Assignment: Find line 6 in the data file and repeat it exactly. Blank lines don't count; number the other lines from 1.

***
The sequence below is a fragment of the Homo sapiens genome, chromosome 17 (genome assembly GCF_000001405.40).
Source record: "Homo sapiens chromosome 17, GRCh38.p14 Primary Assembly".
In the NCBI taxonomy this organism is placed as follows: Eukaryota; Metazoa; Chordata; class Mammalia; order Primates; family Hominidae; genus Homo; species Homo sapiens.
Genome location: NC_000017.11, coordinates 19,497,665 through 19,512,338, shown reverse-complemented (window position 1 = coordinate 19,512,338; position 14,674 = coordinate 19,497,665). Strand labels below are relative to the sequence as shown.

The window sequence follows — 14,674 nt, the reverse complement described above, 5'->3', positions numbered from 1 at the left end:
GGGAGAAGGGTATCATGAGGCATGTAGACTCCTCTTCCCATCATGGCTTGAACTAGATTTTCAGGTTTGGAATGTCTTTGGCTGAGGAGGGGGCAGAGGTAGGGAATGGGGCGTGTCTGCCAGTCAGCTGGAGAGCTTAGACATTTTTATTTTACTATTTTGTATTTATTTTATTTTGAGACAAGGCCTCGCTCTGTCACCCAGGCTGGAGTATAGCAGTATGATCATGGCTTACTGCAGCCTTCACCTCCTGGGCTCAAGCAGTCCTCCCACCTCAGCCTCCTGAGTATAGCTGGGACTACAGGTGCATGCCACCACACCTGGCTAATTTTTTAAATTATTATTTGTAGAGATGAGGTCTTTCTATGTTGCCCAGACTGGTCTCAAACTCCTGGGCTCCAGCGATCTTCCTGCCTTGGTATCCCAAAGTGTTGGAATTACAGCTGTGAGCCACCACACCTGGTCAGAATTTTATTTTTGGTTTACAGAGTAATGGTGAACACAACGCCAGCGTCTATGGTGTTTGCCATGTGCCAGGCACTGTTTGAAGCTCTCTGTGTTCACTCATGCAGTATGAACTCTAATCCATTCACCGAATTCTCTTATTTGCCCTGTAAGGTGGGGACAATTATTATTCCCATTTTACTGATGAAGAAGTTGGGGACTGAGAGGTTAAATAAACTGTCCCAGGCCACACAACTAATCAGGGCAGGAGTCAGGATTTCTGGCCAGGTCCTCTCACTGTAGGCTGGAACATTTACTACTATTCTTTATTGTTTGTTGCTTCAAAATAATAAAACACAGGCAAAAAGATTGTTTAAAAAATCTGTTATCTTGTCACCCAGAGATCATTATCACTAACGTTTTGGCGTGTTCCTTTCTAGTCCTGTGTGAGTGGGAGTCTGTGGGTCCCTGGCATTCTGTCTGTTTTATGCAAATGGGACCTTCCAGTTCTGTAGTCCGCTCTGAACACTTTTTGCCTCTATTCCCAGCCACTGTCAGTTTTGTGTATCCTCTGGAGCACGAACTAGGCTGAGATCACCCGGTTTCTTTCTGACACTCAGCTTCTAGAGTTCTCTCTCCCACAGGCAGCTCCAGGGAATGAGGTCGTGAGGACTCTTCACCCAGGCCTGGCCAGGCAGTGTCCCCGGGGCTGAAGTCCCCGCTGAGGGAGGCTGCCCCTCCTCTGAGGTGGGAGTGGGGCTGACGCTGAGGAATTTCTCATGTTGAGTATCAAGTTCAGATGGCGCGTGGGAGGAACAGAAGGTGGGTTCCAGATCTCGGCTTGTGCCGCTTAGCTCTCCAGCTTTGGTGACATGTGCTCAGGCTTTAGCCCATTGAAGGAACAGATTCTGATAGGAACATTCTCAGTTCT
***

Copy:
GGGAGAAGGGTATCATGAGGCATGTAGACTCCTCTTCCCATCATGGCTTGAACTAGATTTTCAGGTTTGGAATGTCTTTGGCTGAGGAGGGGGCAGAGGTAGGGAATGGGGCGTGTCTGCCAGTCAGCTGGAGAGCTTAGACATTTTTATTTTACTATTTTGTATTTATTTTATTTTGAGACAAGGCCTCGCTCTGTCACCCAGGCTGGAGTATAGCAGTATGATCATGGCTTACTGCAGCCTTCACCTCCTGGGCTCAAGCAGTCCTCCCACCTCAGCCTCCTGAGTATAGCTGGGACTACAGGTGCATGCCACCACACCTGGCTAATTTTTTAAATTATTATTTGTAGAGATGAGGTCTTTCTATGTTGCCCAGACTGGTCTCAAACTCCTGGGCTCCAGCGATCTTCCTGCCTTGGTATCCCAAAGTGTTGGAATTACAGCTGTGAGCCACCACACCTGGTCAGAATTTTATTTTTGGTTTACAGAGTAATGGTGAACACAACGCCAGCGTCTATGGTGTTTGCCATGTGCCAGGCACTGTTTGAAGCTCTCTGTGTTCACTCATGCAGTATGAACTCTAATCCATTCACCGAATTCTCTTATTTGCCCTGTAAGGTGGGGACAATTATTATTCCCATTTTACTGATGAAGAAGTTGGGGACTGAGAGGTTAAATAAACTGTCCCAGGCCACACAACTAATCAGGGCAGGAGTCAGGATTTCTGGCCAGGTCCTCTCACTGTAGGCTGGAACATTTACTACTATTCTTTATTGTTTGTTGCTTCAAAATAATAAAACACAGGCAAAAAGATTGTTTAAAAAATCTGTTATCTTGTCACCCAGAGATCATTATCACTAACGTTTTGGCGTGTTCCTTTCTAGTCCTGTGTGAGTGGGAGTCTGTGGGTCCCTGGCATTCTGTCTGTTTTATGCAAATGGGACCTTCCAGTTCTGTAGTCCGCTCTGAACACTTTTTGCCTCTATTCCCAGCCACTGTCAGTTTTGTGTATCCTCTGGAGCACGAACTAGGCTGAGATCACCCGGTTTCTTTCTGACACTCAGCTTCTAGAGTTCTCTCTCCCACAGGCAGCTCCAGGGAATGAGGTCGTGAGGACTCTTCACCCAGGCCTGGCCAGGCAGTGTCCCCGGGGCTGAAGTCCCCGCTGAGGGAGGCTGCCCCTCCTCTGAGGTGGGAGTGGGGCTGACGCTGAGGAATTTCTCATGTTGAGTATCAAGTTCAGATGGCGCGTGGGAGGAACAGAAGGTGGGTTCCAGATCTCGGCTTGTGCCGCTTAGCTCTCCAGCTTTGGTGACATGTGCTCAGGCTTTAGCCCATTGAAGGAACAGATTCTGATAGGAACATTCTCAGTTCT